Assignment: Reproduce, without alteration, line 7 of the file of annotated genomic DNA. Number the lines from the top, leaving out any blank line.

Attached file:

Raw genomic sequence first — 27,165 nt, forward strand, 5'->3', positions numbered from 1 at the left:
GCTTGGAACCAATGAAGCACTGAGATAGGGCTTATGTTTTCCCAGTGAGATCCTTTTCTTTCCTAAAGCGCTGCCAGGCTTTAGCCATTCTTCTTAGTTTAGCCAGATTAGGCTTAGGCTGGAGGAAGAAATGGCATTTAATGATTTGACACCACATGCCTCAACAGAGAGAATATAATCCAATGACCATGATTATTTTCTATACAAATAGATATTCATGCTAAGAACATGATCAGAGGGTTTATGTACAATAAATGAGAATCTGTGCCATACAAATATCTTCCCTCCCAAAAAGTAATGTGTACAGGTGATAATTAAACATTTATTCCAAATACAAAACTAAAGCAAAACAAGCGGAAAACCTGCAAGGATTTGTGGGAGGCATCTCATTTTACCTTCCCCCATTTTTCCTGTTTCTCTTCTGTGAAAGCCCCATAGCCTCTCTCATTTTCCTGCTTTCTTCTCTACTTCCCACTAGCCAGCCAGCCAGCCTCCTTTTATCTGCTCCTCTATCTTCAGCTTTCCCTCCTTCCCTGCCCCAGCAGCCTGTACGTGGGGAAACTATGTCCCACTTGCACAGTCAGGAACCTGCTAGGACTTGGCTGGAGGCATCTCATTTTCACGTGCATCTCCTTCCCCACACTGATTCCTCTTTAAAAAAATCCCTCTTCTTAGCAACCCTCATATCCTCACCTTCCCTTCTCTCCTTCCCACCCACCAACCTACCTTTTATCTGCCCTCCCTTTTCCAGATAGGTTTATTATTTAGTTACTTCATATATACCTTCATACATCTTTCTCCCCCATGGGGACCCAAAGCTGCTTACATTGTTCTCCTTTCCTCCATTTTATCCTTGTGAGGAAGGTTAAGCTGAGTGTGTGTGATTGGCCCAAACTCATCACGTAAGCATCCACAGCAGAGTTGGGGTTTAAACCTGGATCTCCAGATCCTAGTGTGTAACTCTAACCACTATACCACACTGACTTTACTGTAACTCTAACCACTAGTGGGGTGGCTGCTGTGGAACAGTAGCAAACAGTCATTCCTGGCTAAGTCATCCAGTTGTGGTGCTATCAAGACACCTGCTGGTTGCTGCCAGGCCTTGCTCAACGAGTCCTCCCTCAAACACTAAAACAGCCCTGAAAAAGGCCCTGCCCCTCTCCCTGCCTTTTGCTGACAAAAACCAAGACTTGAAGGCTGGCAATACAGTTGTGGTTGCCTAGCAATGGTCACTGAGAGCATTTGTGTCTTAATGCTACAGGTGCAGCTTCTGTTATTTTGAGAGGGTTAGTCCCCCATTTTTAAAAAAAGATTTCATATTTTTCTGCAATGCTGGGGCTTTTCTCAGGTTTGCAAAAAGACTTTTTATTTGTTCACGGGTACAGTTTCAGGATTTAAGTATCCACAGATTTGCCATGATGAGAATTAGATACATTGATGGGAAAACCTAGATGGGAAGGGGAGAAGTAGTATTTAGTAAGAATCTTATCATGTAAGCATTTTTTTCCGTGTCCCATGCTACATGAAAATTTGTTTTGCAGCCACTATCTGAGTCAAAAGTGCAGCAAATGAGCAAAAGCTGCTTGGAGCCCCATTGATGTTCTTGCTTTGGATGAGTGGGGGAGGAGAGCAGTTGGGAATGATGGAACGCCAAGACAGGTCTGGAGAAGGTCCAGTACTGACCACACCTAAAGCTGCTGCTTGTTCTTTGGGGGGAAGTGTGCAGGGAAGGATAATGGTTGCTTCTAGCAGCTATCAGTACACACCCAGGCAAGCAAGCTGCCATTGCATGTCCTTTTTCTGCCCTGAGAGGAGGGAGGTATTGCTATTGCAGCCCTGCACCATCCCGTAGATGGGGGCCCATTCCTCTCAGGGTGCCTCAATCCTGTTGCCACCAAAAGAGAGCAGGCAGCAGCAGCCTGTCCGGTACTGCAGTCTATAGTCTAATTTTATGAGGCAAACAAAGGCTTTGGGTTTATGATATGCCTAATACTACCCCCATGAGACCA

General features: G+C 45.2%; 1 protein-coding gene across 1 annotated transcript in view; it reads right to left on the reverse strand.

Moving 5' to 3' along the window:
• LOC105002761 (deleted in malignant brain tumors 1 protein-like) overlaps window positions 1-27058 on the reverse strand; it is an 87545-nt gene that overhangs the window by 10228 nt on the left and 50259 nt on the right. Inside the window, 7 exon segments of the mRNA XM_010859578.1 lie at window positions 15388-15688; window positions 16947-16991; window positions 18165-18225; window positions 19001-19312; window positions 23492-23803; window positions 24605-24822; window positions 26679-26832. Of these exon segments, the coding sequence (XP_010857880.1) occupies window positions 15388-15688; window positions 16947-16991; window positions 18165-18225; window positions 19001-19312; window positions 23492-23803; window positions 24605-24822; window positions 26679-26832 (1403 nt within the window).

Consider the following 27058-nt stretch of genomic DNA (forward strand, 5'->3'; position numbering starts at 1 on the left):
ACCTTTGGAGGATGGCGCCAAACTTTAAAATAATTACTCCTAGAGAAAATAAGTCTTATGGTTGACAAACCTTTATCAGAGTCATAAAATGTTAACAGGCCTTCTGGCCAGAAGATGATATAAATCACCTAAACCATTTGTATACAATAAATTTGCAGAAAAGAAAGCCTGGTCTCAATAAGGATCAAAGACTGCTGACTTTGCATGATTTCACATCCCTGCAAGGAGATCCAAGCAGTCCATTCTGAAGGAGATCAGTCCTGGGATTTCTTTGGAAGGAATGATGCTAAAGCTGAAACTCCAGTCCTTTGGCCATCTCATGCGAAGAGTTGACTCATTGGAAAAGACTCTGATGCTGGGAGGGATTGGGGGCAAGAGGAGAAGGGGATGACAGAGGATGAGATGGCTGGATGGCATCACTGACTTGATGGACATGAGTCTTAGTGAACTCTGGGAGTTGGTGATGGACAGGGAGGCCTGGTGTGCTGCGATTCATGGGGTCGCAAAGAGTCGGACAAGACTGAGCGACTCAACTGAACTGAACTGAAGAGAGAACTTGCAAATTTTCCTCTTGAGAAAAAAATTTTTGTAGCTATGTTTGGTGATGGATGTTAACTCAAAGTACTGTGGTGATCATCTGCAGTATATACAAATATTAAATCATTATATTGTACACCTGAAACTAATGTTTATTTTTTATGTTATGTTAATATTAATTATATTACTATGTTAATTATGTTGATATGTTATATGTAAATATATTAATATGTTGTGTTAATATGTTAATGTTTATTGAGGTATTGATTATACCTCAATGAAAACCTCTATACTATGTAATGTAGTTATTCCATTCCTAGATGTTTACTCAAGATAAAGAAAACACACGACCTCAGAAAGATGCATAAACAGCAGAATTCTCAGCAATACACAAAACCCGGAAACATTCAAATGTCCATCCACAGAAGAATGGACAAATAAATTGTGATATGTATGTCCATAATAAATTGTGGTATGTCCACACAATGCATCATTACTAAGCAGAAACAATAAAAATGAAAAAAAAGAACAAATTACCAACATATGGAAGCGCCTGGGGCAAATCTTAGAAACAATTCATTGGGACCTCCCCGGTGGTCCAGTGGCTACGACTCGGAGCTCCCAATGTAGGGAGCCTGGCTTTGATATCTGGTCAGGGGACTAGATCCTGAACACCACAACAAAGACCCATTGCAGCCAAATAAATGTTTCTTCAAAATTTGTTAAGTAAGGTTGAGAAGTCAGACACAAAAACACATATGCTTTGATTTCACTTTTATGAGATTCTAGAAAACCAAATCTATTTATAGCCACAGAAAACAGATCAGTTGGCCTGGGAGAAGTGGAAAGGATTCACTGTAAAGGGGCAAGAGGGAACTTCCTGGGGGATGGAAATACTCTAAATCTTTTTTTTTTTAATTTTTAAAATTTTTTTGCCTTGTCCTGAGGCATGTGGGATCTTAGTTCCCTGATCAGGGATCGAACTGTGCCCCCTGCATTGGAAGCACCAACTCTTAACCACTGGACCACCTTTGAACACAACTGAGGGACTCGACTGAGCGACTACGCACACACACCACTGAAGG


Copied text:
ACCTTTGGAGGATGGCGCCAAACTTTAAAATAATTACTCCTAGAGAAAATAAGTCTTATGGTTGACAAACCTTTATCAGAGTCATAAAATGTTAACAGGCCTTCTGGCCAGAAGATGATATAAATCACCTAAACCATTTGTATACAATAAATTTGCAGAAAAGAAAGCCTGGTCTCAATAAGGATCAAAGACTGCTGACTTTGCATGATTTCACATCCCTGCAAGGAGATCCAAGCAGTCCATTCTGAAGGAGATCAGTCCTGGGATTTCTTTGGAAGGAATGATGCTAAAGCTGAAACTCCAGTCCTTTGGCCATCTCATGCGAAGAGTTGACTCATTGGAAAAGACTCTGATGCTGGGAGGGATTGGGGGCAAGAGGAGAAGGGGATGACAGAGGATGAGATGGCTGGATGGCATCACTGACTTGATGGACATGAGTCTTAGTGAACTCTGGGAGTTGGTGATGGACAGGGAGGCCTGGTGTGCTGCGATTCATGGGGTCGCAAAGAGTCGGACAAGACTGAGCGACTCAACTGAACTGAACTGAAGAGAGAACTTGCAAATTTTCCTCTTGAGAAAAAAATTTTTGTAGCTATGTTTGGTGATGGATGTTAACTCAAAGTACTGTGGTGATCATCTGCAGTATATACAAATATTAAATCATTATATTGTACACCTGAAACTAATGTTTATTTTTTATGTTATGTTAATATTAATTATATTACTATGTTAATTATGTTGATATGTTATATGTAAATATATTAATATGTTGTGTTAATATGTTAATGTTTATTGAGGTATTGATTATACCTCAATGAAAACCTCTATACTATGTAATGTAGTTATTCCATTCCTAGATGTTTACTCAAGATAAAGAAAACACACGACCTCAGAAAGATGCATAAACAGCAGAATTCTCAGCAATACACAAAACCCGGAAACATTCAAATGTCCATCCACAGAAGAATGGACAAATAAATTGTGATATGTATGTCCATAATAAATTGTGGTATGTCCACACAATGCATCATTACTAAGCAGAAACAATAAAAATGAAAAAAAAGAACAAATTACCAACATATGGAAGCGCCTGGGGCAAATCTTAGAAACAATTCATTGGGACCTCCCCGGTGGTCCAGTGGCTACGACTCGGAGCTCCCAATGTAGGGAGCCTGGCTTTGATATCTGGTCAGGGGACTAGATCCTGAACACCACAACAAAGACCCATTGCAGCCAAATAAATGTTTCTTCAAAATTTGTTAAGTAAGGTTGAGAAGTCAGACACAAAAACACATATGCTTTGATTTCACTTTTATGAGATTCTAGAAAACCAAATCTATTTATAGCCACAGAAAACAGATCAGTTGGCCTGGGAGAAGTGGAAAGGATTCACTGTAAAGGGGCAAGAGGGAACTTCCTGGGGGATGGAAATACTCTAAATCTTTTTTTTTTTAATTTTTAAAATTTTTTTGCCTTGTCCTGAGGCATGTGGGATCTTAGTTCCCTGATCAGGGATCGAACTGTGCCCCCTGCATTGGAAGCACCAACTCTTAACCACTGGACCACCTTTGAACACAACTGAGGGACTCGACTGAGCGACTACGCACACACACCACTGAAGG